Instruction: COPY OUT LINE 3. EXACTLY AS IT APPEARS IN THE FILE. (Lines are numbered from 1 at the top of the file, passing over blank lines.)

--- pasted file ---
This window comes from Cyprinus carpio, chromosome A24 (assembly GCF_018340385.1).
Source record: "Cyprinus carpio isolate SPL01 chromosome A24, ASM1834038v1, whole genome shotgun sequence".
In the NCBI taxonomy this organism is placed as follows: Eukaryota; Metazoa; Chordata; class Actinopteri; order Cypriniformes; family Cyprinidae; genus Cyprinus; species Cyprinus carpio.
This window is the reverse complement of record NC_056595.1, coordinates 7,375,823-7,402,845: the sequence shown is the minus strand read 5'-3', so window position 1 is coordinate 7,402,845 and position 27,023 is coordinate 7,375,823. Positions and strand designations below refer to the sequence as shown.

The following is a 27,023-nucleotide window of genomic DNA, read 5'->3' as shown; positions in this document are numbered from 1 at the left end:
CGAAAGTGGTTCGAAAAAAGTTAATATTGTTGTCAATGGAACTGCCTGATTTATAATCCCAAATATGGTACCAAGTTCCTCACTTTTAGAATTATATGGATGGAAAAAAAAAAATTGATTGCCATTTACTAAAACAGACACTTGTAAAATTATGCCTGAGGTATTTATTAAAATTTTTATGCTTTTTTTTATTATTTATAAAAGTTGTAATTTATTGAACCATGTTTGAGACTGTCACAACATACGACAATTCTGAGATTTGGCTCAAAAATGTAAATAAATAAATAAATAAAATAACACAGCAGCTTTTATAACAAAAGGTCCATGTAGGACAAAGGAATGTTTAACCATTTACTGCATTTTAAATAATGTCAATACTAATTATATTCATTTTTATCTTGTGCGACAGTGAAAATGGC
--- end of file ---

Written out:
In the NCBI taxonomy this organism is placed as follows: Eukaryota; Metazoa; Chordata; class Actinopteri; order Cypriniformes; family Cyprinidae; genus Cyprinus; species Cyprinus carpio.